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Posted Mar 10, 2010 in Arts | 0 Comments

So-Cal Gets So-Cool

Billboard defacement sometimes requires a can of spray paint and a ladder to get off the ground. Other times, it demands designers, construction workers, city council affirmatives, and an expense report. This would be one of those times.

The MAK Center for Art and Architecture has plastered over Californian billboards to develop a series of wide-scale public artworks, titled “How Many Billboards.” The exhibitions have been curated by MAK, which has commissioned a number of established artists to cover a rolling expanse from Beverly Hills to MacArthur Park and Sunset Boulevard to the 10. Some of the artists participating include Kori Newkirk, Yvonne Rainer, Pulitzer Prize nominee Ken Gonzalez-Day, and West Coast avant-garde trailblazer, Kenneth Anger.

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According to MAK, billboards provide the best platform from which to transform our day-to-day mediated experiences into vehicles for innovation, experimentation, and cultural exchange. By remodeling these sites, MAK has channeled our urge-to-buy into something a little less counterproductive, monotonous, or uninteresting. For contemplative Californians, directions to each of the pieces can be found on the MAK Center’s website. For out-of-towners, though, the site also features pictures of each artwork.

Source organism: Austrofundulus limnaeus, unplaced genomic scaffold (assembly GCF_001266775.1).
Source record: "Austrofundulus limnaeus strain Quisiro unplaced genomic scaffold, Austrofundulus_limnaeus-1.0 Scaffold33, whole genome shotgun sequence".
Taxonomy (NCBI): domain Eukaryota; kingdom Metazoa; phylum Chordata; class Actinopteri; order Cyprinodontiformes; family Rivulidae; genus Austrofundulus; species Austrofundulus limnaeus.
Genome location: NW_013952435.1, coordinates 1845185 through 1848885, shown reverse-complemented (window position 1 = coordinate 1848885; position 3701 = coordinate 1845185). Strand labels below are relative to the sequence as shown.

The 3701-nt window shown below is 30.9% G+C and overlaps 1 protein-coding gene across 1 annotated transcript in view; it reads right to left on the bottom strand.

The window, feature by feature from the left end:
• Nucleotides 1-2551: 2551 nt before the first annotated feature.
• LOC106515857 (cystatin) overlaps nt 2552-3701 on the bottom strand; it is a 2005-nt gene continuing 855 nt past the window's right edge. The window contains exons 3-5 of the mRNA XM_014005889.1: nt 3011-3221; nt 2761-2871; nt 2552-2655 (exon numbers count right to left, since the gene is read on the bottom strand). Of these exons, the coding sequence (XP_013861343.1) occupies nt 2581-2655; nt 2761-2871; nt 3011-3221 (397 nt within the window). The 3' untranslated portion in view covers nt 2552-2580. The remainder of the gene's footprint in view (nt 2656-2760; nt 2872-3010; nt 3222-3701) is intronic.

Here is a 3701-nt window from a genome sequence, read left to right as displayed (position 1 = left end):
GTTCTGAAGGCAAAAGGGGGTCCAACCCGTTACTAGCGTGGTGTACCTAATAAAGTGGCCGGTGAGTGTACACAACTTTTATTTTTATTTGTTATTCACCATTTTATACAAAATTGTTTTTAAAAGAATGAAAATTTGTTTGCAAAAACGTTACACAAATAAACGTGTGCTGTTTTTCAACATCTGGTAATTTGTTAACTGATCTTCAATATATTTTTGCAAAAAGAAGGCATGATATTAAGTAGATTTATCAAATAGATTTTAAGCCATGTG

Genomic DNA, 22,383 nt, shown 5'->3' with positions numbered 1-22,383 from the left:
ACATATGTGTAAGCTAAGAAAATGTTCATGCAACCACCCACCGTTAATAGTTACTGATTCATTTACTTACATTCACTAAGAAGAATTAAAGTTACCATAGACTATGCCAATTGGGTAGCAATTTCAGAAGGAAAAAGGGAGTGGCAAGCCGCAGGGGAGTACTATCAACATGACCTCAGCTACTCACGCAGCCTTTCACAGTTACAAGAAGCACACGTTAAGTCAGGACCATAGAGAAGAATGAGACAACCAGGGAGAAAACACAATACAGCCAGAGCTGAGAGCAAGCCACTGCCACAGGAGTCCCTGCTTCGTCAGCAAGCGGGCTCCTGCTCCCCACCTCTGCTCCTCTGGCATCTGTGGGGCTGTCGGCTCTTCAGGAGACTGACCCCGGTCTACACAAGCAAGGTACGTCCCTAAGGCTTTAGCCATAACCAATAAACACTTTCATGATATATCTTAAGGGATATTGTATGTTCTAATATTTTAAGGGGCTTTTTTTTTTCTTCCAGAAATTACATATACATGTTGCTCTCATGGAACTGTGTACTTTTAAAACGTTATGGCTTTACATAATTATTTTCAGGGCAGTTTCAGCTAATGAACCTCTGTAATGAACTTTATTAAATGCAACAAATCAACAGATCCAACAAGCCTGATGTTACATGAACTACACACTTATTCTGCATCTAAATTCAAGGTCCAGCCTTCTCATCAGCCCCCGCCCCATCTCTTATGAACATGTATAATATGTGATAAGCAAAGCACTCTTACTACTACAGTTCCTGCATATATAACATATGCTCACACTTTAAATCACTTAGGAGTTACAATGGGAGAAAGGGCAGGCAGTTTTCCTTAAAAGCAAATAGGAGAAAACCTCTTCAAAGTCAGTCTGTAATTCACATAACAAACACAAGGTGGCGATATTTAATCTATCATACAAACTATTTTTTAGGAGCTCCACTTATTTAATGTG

Unlike the usual public space rigmarole, which typically involves dreadlocks, muesli-based textiles, some kind of a bike ride, and the pretense that The Whole World Is Watching, MAK’s is a simple revolt: “Art should occupy a visible position in the cacophony of mediated images in the city, and it should do so without merely adding to the visual noise.” This, in layman’s terms, means turning mind-numbing bullshit into pop art. Not exactly a bad trade.

In summation: please follow So-Cal’s lead.

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